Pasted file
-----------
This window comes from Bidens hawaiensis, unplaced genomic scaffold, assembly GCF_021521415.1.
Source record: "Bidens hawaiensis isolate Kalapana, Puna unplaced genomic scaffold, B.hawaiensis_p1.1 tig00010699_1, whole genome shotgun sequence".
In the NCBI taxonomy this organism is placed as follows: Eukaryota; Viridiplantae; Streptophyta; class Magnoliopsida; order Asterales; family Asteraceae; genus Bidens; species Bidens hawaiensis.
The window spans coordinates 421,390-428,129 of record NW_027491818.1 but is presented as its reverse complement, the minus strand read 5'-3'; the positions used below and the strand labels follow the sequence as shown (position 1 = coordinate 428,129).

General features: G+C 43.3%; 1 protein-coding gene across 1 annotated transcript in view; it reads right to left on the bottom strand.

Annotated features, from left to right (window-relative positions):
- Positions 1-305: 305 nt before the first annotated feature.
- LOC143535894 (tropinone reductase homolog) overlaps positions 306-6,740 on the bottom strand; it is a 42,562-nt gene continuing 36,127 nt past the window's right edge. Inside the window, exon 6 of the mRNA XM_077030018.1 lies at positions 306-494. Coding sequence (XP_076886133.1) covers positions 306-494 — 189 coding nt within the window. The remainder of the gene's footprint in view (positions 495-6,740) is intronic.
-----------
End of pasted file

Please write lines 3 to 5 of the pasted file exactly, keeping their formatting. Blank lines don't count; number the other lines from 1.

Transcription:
In the NCBI taxonomy this organism is placed as follows: Eukaryota; Viridiplantae; Streptophyta; class Magnoliopsida; order Asterales; family Asteraceae; genus Bidens; species Bidens hawaiensis.
The window spans coordinates 421,390-428,129 of record NW_027491818.1 but is presented as its reverse complement, the minus strand read 5'-3'; the positions used below and the strand labels follow the sequence as shown (position 1 = coordinate 428,129).

General features: G+C 43.3%; 1 protein-coding gene across 1 annotated transcript in view; it reads right to left on the bottom strand.